Picture the scene. It’s late in the evening. You’re tired, as you should have clocked off work hours ago, but you’re too excited to stop! You’ve been researching a new area of your topic, looking for that perfect paper to lay the foundations for your idea, when you’re faced with the publication equivalent of the 400-meter hurdles. Search tool sign-ins, proxy servers, link resolvers, institutional log-ins and the risk of your research organization not having a subscription to the journal you need to access—all frustrating barriers researchers regularly encounter while accessing the information they need on demand. It is perhaps no wonder that academic Twitter is so heavily populated with the common request of #ICanHazPDF?
In fact, many platforms now exist solely to provide researchers with easy (although not always legal) access to information that bypasses the sets of hurdles traditionally associated with locating PDFs for peer-reviewed papers. While these websites are popular, they often fail to provide researchers with the latest version of record or the necessary richness of supplementary data that more official and more legal channels can supply alongside the PDF.
Furthermore, this “black market” trade of research information has a wider impact. Libraries expect to be able to determine which journal subscriptions should be renewed by evaluating statistics about which journals are used by their institution and how frequently. Now, however, they are left unsure about the true demand for access to different publications, as researchers find novel routes to information. Should they deem a journal not worth the value of its subscription, librarians may choose not to pay for future access, which could then push researchers to further rely on alternative, less legitimate sources for this scientific information.
While this scenario could be seen as a rather risky way of working, it is actually indicative of a new aspect of research culture, and one that can be embraced and indeed catered for with the right tools. In order to meet the needs of researchers, any such tool would provide access to papers from a wide range of sources and ideally facilitate a quick and easy way of viewing and reviewing content. By using a legitimate tool instead of rogue sites offering quick access to full PDFs, researchers would be able to access information with confidence that there is a level of quality assurance and integrity, and to avoid compromising their progress when citing this work.
Brilliantly, tools like this are now available. Take, for example, Anywhere Access: this cloud-based platform is designed to meet the needs of researchers for a fast route to knowledge with single sign-on access through an institution’s own library services. Once logged in, all content available through the institution can be accessed by clicking a single “View PDF” button.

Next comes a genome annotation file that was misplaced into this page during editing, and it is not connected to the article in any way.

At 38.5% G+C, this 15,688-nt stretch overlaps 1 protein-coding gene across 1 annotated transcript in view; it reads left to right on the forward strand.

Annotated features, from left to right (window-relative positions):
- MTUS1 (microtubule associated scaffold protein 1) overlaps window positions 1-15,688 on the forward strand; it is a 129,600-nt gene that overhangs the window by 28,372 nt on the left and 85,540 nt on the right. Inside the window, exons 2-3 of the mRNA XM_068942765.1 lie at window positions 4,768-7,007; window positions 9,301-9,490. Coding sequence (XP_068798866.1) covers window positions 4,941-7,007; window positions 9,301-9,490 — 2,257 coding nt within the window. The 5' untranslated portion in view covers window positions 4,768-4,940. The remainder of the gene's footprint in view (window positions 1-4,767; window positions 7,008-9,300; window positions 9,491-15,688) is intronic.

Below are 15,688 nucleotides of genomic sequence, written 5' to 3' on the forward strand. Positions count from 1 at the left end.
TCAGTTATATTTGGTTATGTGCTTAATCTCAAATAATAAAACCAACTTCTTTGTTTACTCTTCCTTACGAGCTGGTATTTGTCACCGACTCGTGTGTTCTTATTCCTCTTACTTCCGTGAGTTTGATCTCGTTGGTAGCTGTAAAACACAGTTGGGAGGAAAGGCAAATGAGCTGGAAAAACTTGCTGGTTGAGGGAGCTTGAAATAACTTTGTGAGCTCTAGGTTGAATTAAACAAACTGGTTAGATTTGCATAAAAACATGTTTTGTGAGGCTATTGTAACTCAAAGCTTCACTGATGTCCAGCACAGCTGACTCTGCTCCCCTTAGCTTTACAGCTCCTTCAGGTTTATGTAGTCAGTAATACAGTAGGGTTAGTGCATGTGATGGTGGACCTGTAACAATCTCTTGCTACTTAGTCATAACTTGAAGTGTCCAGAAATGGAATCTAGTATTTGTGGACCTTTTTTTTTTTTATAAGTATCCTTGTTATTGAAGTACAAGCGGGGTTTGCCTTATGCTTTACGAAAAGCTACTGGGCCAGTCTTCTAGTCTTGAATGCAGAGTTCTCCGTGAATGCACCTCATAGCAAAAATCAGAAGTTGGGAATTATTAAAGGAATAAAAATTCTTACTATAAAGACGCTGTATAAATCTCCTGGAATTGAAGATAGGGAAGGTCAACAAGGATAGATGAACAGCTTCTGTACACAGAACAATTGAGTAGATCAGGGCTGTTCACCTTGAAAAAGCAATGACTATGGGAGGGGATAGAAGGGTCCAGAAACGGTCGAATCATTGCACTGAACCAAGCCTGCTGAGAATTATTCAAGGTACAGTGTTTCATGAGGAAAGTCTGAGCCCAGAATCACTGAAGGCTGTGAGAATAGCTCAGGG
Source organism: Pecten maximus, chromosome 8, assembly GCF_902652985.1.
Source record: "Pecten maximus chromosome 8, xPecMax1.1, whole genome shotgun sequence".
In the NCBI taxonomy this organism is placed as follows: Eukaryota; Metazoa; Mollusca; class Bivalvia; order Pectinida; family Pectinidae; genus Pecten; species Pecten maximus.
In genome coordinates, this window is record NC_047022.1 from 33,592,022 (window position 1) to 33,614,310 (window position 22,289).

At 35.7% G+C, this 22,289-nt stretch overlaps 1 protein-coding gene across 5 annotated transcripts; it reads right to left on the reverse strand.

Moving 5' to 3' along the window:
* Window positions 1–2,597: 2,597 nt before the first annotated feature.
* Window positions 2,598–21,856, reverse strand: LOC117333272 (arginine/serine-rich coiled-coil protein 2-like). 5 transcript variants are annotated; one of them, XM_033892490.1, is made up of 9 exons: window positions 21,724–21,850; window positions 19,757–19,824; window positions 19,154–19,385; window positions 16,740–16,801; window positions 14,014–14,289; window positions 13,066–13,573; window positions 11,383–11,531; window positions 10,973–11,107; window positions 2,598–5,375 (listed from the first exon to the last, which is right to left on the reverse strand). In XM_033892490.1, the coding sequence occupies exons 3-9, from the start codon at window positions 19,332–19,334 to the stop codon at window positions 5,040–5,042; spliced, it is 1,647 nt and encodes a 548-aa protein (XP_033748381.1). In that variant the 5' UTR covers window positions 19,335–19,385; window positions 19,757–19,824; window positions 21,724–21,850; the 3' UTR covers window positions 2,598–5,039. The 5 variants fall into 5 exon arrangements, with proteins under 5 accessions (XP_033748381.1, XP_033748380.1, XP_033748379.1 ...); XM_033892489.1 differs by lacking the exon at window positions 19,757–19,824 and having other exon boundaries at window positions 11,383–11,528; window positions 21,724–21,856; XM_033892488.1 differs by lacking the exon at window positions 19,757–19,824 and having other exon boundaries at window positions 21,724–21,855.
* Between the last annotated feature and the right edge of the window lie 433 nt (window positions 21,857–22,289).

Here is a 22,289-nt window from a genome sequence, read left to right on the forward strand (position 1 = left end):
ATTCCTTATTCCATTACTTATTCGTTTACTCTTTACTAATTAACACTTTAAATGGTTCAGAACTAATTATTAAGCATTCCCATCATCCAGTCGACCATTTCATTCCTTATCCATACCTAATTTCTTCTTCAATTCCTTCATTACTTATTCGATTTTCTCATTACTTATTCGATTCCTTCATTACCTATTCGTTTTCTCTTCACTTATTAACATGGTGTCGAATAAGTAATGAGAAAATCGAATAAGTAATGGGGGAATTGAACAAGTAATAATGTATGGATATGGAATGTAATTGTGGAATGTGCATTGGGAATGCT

In these ways, legitimate platforms can prevent researchers from having to repeatedly run the log-in gauntlet, increasing efficiency of work and time taken to access information. By including journals that an institution subscribes to, on-demand content, and even open access content, a researcher can use a single tool to access almost all of the information they need.
Owing to their cloud-based design, the latest generation of tools can be accessed from anywhere in the world with an internet connection. This means that researchers will have entire libraries of knowledge at their disposal regardless of where they are located, allowing for a more flexible model of working for teams of scientists who will never be limited in their progress based simply on where they are in the world.
A further benefit of using new, legitimate pathways to access papers is that researchers can also retain access to additional information. With the right design, an efficient search tool can grant access to papers with all of their supplementary data and allow it to be viewed as quickly and easily as a rogue site would allow in the same timeframe.
Novel cloud-based tools also incorporate functionality that allows users to find papers quickly and then view and annotate them easily and reliably. As part of meeting the current needs of the research community, they also enable users to export papers to their reference manager software. This integration saves time, brings all accessible content together regardless of whether it is subscription content or open access, and allows users to manage and use their resources most efficiently.
While the researcher’s experience is similar or better, the main difference is felt by librarians: as researchers are working through their own library’s holdings, more accurate usage statistics can be collected to better inform librarians about their institution’s needs and help them to modify their investment in subscriptions appropriately.
With the additional benefit of accurate usage statistics, legitimate tools offer compatibility with both paid-for and open access content. Ultimately, cloud-based platforms truly developed with the changing needs of the researcher in mind could herald the end of that famous academic hashtag and other “creative” access channels, instead embracing a new culture of information exchange.